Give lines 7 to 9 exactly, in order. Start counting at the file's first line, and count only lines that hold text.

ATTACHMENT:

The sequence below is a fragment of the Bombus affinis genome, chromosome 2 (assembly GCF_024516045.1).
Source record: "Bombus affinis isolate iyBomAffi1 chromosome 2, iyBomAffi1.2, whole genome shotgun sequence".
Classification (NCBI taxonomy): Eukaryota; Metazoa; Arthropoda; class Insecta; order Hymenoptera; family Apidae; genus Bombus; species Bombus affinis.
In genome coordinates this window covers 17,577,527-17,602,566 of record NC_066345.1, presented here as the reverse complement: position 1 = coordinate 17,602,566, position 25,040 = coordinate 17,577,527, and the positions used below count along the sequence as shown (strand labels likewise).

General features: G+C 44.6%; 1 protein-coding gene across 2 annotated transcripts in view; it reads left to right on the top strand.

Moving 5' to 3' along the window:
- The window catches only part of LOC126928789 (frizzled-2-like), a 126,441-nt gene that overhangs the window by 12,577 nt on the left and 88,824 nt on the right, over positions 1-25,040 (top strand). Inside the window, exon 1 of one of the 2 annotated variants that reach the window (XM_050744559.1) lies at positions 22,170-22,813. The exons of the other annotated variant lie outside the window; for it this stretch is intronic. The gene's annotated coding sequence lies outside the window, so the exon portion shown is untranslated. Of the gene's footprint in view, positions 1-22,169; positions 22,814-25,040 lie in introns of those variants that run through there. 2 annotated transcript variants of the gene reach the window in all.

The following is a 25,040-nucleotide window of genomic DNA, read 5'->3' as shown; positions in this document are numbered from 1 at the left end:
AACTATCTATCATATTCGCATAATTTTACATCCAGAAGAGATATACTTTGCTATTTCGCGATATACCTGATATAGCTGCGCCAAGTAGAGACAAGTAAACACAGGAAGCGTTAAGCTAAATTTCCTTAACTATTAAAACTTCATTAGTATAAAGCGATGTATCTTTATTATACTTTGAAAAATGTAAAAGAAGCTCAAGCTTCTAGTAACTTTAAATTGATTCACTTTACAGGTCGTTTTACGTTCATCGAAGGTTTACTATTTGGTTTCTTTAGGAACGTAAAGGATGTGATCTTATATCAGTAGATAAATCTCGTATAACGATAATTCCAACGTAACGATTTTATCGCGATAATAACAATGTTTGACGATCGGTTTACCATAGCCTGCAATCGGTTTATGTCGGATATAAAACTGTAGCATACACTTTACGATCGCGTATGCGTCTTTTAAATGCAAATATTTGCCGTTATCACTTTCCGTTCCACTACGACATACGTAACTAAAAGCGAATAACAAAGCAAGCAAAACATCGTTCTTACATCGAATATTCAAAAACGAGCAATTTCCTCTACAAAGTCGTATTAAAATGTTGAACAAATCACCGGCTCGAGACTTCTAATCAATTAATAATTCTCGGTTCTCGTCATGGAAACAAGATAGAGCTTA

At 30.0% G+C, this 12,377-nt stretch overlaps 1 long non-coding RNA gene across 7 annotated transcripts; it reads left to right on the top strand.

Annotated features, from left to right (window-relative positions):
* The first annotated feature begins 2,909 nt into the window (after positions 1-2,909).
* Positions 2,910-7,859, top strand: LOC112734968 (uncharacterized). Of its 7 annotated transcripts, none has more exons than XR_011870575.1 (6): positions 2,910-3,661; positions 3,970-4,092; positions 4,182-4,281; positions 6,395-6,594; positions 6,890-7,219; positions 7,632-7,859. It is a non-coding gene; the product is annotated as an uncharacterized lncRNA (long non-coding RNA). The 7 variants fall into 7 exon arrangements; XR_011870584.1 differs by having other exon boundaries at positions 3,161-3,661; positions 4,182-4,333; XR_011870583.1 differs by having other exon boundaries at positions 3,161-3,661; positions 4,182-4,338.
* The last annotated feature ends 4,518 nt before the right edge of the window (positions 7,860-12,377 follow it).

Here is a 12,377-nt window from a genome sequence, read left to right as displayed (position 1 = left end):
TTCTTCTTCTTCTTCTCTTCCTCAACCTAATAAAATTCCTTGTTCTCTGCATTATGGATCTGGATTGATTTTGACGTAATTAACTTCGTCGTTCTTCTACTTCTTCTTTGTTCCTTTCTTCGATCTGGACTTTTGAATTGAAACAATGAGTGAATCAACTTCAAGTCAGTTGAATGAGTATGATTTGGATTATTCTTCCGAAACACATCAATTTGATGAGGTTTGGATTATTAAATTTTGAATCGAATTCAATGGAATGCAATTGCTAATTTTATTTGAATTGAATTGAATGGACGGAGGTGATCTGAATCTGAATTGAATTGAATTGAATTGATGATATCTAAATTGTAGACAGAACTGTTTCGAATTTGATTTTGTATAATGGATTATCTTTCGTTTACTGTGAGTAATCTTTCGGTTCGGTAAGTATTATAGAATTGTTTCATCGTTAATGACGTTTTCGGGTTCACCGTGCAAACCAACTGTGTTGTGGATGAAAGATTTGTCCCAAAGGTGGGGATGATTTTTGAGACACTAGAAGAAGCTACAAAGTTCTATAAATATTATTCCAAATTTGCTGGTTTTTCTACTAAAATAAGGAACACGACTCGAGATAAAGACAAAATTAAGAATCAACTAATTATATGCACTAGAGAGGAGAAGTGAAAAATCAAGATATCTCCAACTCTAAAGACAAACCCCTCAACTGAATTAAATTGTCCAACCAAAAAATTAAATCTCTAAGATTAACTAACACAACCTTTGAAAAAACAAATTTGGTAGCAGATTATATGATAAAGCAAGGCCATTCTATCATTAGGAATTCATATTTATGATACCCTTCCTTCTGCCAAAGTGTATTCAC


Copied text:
- The window catches only part of LOC126928789 (frizzled-2-like), a 126,441-nt gene that overhangs the window by 12,577 nt on the left and 88,824 nt on the right, over positions 1-25,040 (top strand). Inside the window, exon 1 of one of the 2 annotated variants that reach the window (XM_050744559.1) lies at positions 22,170-22,813. The exons of the other annotated variant lie outside the window; for it this stretch is intronic. The gene's annotated coding sequence lies outside the window, so the exon portion shown is untranslated. Of the gene's footprint in view, positions 1-22,169; positions 22,814-25,040 lie in introns of those variants that run through there. 2 annotated transcript variants of the gene reach the window in all.

The following is a 25,040-nucleotide window of genomic DNA, read 5'->3' as shown; positions in this document are numbered from 1 at the left end:
AACTATCTATCATATTCGCATAATTTTACATCCAGAAGAGATATACTTTGCTATTTCGCGATATACCTGATATAGCTGCGCCAAGTAGAGACAAGTAAACACAGGAAGCGTTAAGCTAAATTTCCTTAACTATTAAAACTTCATTAGTATAAAGCGATGTATCTTTATTATACTTTGAAAAATGTAAAAGAAGCTCAAGCTTCTAGTAACTTTAAATTGATTCACTTTACAGGTCGTTTTACGTTCATCGAAGGTTTACTATTTGGTTTCTTTAGGAACGTAAAGGATGTGATCTTATATCAGTAGATAAATCTCGTATAACGATAATTCCAACGTAACGATTTTATCGCGATAATAACAATGTTTGACGATCGGTTTACCATAGCCTGCAATCGGTTTATGTCGGATATAAAACTGTAGCATACACTTTACGATCGCGTATGCGTCTTTTAAATGCAAATATTTGCCGTTATCACTTTCCGTTCCACTACGACATACGTAACTAAAAGCGAATAACAAAGCAAGCAAAACATCGTTCTTACATCGAATATTCAAAAACGAGCAATTTCCTCTACAAAGTCGTATTAAAATGTTGAACAAATCACCGGCTCGAGACTTCTAATCAATTAATAATTCTCGGTTCTCGTCATGGAAACAAGATAGAGCTTA